# 1 Visible forall in types of terms, and types in terms¶

Contents

- 1 Visible forall in types of terms, and types in terms
- 1.1 Background
- 1.2 Motivation
- 1.3 Proposal Structure
- 1.4 Part I: Proposed Change Specification
- 1.5 Part I: Examples and Explanation
- 1.6 Part II: Definitions
- 1.7 Part II: Proposed Change Specification
- 1.8 Part II: Examples
- 1.9 Effect and Interactions
- 1.10 Costs and Drawbacks
- 1.11 Alternatives
- 1.12 Unresolved Questions
- 1.13 Implementation Plan

We propose to allow visible erased dependent quantification, written as
`forall x ->`

, in types of terms.

## 1.1 Background¶

This proposal closely follows the design sketch laid out in the accepted proposal #378 Design for Dependent Types. It may help to read that design sketch first.

In particular, we use the following terminology:

- Type syntax
Parts of the program that are parsed with the

`type`

family of non-terminals (i.e.`type`

,`btype`

,`atype`

, etc) or the`kind`

non-terminal are considered to be written in**type syntax**.This includes (but is not limited to) types in type or class declarations, types after the

`::`

in a type or kind signature, types after the`@`

sign in visible type applications, the LHS and the RHS of type family instances, and so on.- Term syntax
Parts of the program that are parsed with the

`exp`

family of non-terminals (i.e.`exp`

,`infixexp`

,`fexp`

,`aexp`

, etc) or the`pat`

family of non-terminals (i.e.`pat`

,`apat`

, etc) are considered to be written in**term syntax**.This includes (but is not limited to) the LHS and the RHS of function bindings

`f x y = e`

, the LHS and the RHS of pattern bindings`p = e`

, the LHS and the RHS of`p <- e`

bindings in`do`

-notation, the top-level Template Haskell splices (e.g.`makeLenses ''T`

), and so on.- Namespace
Any identifier (including variables, type variables, data constructors, and type constructors) is said to belong to one of the two namespaces: the

**term namespace**and the**type namespace**. The namespace of an identifier is determined at its binding site.Identifiers bound in type syntax populate the type namespace; identifiers bound in term syntax populate the term namespace.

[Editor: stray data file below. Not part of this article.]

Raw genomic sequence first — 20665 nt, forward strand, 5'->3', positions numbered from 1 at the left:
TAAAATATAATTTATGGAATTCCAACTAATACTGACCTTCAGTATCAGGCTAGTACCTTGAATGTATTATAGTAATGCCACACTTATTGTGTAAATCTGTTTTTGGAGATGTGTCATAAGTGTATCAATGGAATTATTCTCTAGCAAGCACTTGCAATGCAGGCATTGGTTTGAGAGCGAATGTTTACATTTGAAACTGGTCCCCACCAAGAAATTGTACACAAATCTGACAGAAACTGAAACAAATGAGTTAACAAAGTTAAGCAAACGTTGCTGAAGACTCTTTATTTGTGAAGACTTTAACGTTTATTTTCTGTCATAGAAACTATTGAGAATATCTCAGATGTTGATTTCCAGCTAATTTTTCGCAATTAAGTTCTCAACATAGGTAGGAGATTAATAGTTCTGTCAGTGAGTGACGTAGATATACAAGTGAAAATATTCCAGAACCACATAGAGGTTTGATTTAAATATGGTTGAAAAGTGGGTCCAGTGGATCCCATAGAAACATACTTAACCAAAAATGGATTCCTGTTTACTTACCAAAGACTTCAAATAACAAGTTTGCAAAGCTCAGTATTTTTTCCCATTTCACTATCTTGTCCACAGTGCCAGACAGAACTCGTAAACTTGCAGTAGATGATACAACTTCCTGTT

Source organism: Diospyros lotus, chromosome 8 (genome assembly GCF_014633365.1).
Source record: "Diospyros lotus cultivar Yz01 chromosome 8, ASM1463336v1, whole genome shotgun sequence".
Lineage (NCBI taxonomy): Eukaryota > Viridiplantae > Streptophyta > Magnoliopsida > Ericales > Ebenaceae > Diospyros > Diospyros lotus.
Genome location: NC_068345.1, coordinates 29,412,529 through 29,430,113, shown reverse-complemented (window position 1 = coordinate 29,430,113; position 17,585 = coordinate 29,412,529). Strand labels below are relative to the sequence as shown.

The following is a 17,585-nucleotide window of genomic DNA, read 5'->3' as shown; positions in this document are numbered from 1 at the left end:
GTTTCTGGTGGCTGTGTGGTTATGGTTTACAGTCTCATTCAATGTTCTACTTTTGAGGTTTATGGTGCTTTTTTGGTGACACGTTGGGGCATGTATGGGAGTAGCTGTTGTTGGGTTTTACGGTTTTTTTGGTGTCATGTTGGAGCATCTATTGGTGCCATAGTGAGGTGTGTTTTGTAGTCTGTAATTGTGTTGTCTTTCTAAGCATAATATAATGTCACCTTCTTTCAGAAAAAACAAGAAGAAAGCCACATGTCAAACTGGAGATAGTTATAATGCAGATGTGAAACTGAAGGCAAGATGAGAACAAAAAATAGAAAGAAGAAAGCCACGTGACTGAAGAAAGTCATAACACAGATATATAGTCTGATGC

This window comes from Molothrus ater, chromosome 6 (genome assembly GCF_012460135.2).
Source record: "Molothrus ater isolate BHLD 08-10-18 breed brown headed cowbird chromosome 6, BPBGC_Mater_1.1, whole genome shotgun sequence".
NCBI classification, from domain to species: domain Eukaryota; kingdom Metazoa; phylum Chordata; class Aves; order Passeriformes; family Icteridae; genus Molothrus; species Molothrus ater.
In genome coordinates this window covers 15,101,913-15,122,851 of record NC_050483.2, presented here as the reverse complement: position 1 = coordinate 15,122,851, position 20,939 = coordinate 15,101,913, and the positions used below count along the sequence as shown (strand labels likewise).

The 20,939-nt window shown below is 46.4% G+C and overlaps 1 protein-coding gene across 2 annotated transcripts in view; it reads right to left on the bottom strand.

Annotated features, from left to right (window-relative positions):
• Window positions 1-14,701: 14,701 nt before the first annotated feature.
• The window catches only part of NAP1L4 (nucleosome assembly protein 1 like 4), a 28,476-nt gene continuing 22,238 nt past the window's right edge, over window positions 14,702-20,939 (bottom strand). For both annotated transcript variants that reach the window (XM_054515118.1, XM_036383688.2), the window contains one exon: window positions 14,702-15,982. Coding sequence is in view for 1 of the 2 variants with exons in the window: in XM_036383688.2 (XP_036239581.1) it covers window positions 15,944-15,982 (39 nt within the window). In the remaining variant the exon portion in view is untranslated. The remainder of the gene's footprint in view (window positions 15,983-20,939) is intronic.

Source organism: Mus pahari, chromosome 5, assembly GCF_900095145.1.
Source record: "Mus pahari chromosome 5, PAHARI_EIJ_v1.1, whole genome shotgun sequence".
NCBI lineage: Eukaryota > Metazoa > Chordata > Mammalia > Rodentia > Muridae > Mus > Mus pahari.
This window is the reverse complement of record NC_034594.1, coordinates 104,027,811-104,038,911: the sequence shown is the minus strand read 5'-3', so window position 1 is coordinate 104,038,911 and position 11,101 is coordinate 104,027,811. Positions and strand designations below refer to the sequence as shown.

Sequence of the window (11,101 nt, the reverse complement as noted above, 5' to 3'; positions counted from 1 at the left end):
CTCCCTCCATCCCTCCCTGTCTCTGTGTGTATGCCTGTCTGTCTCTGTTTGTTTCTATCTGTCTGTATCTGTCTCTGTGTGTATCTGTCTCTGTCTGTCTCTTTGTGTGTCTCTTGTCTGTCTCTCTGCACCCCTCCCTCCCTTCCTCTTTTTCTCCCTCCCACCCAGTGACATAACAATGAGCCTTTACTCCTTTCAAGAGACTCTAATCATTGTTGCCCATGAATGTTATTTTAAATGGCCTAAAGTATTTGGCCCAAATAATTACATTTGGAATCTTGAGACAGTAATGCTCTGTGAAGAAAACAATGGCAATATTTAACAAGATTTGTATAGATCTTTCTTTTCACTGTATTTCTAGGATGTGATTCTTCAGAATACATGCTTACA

- Punning
Punning occurs when identifiers of the same spelling are introduced in both namespaces, for example:

data T = T

Now any use of

`T`

must use certain rules to disambiguate which`T`

is referred to.- Quantifier
Parts of a type that introduce a function parameter are called quantifiers:

`forall a. ty`

`forall a -> ty`

`foreach a. ty`

`foreach a -> ty`

`Eq a => ty`

`t1 -> t2`

(To see how

`=>`

is a quantifier, one must desugar it with dictionary-passing style).We classify quantifiers along several axes:

- Dependent or non-dependent
- Erased or retained
- Visible or invisible

- Dependence
We call a quantifier dependent when the parameter can be used in the type of the function result.

`forall a.`

, which introduces`a :: Type`

, is a dependent quantifier:id :: forall a. a -> a ^^^^^^^^^^^^^^^^ 'a' is used here

On the other hand,

`a ->`

, which introduces`x :: a`

, is a non-dependent quantifier:id :: forall a. a -> a ^^^^^^^^^^^^^^^^^^^^^^^ 'x' cannot be used here

- Erasure
We call a quantifier retained when the parameter can be pattern-matched on or returned as part of the result, and, as a consequence, must be passed during evaluation. For example,

`a ->`

is a retained quantifier:id :: forall a. a -> a id = \x -> x ^^^ 'x' is returned as the result not :: Bool -> Bool not b = case b of { ... } ^^^ 'b' is used in pattern-matching

On the other hand, in types of terms,

`forall a.`

is an erased quantifier:bad :: forall a. a -> a bad x = case a of { ... } ^^^ 'a' can not be pattern-matched on!

However, in types of types,

`forall a.`

is currently a retained quantifier, as it permits pattern-matching:type IsMaybe :: forall k. k -> Bool type family IsMaybe a where IsMaybe @(Type -> Type) Maybe = True -- matching 'k' with (Type -> Type) IsMaybe @Type (Maybe _) = True -- matching 'k' with Type IsMaybe _ = False

This is considered an oversight in the design of kind polymorphism, and we generally speak of

`forall x.`

as an erased quantifier. (Making it truly so is left as future work, out of scope of this proposal).- Visibility